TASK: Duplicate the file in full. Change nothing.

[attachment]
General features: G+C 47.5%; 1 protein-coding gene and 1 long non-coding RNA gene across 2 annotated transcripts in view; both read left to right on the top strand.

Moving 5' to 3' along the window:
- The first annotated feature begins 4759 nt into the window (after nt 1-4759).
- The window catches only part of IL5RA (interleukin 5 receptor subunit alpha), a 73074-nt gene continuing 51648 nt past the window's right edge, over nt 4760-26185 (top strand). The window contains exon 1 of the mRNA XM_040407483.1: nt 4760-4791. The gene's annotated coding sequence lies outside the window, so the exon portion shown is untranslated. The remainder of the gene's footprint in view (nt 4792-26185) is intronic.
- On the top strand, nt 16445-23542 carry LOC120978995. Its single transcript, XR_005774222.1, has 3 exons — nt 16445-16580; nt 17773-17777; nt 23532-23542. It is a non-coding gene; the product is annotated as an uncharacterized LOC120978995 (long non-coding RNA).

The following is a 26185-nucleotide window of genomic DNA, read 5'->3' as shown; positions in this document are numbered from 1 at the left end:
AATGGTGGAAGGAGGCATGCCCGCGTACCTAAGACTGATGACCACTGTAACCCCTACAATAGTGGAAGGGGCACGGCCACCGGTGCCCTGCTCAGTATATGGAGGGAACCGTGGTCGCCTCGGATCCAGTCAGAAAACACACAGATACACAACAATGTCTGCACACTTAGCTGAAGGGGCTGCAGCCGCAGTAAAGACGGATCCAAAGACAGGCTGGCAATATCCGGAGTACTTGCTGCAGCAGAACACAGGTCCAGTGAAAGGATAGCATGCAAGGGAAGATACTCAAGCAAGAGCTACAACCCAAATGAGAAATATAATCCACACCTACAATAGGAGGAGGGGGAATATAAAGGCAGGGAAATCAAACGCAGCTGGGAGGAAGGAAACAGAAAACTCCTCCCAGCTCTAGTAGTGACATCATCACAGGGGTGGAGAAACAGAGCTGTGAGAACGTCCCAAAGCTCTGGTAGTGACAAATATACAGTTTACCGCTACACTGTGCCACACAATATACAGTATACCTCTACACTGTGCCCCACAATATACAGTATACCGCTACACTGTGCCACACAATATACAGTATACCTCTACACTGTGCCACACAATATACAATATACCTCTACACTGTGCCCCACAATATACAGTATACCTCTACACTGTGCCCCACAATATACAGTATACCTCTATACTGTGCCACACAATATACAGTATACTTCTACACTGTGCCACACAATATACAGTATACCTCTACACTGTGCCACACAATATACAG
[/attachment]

General features: G+C 47.5%; 1 protein-coding gene and 1 long non-coding RNA gene across 2 annotated transcripts in view; both read left to right on the top strand.

Moving 5' to 3' along the window:
- The first annotated feature begins 4759 nt into the window (after nt 1-4759).
- The window catches only part of IL5RA (interleukin 5 receptor subunit alpha), a 73074-nt gene continuing 51648 nt past the window's right edge, over nt 4760-26185 (top strand). The window contains exon 1 of the mRNA XM_040407483.1: nt 4760-4791. The gene's annotated coding sequence lies outside the window, so the exon portion shown is untranslated. The remainder of the gene's footprint in view (nt 4792-26185) is intronic.
- On the top strand, nt 16445-23542 carry LOC120978995. Its single transcript, XR_005774222.1, has 3 exons — nt 16445-16580; nt 17773-17777; nt 23532-23542. It is a non-coding gene; the product is annotated as an uncharacterized LOC120978995 (long non-coding RNA).

The following is a 26185-nucleotide window of genomic DNA, read 5'->3' as shown; positions in this document are numbered from 1 at the left end:
AATGGTGGAAGGAGGCATGCCCGCGTACCTAAGACTGATGACCACTGTAACCCCTACAATAGTGGAAGGGGCACGGCCACCGGTGCCCTGCTCAGTATATGGAGGGAACCGTGGTCGCCTCGGATCCAGTCAGAAAACACACAGATACACAACAATGTCTGCACACTTAGCTGAAGGGGCTGCAGCCGCAGTAAAGACGGATCCAAAGACAGGCTGGCAATATCCGGAGTACTTGCTGCAGCAGAACACAGGTCCAGTGAAAGGATAGCATGCAAGGGAAGATACTCAAGCAAGAGCTACAACCCAAATGAGAAATATAATCCACACCTACAATAGGAGGAGGGGGAATATAAAGGCAGGGAAATCAAACGCAGCTGGGAGGAAGGAAACAGAAAACTCCTCCCAGCTCTAGTAGTGACATCATCACAGGGGTGGAGAAACAGAGCTGTGAGAACGTCCCAAAGCTCTGGTAGTGACAAATATACAGTTTACCGCTACACTGTGCCACACAATATACAGTATACCTCTACACTGTGCCCCACAATATACAGTATACCGCTACACTGTGCCACACAATATACAGTATACCTCTACACTGTGCCACACAATATACAATATACCTCTACACTGTGCCCCACAATATACAGTATACCTCTACACTGTGCCCCACAATATACAGTATACCTCTATACTGTGCCACACAATATACAGTATACTTCTACACTGTGCCACACAATATACAGTATACCTCTACACTGTGCCACACAATATACAG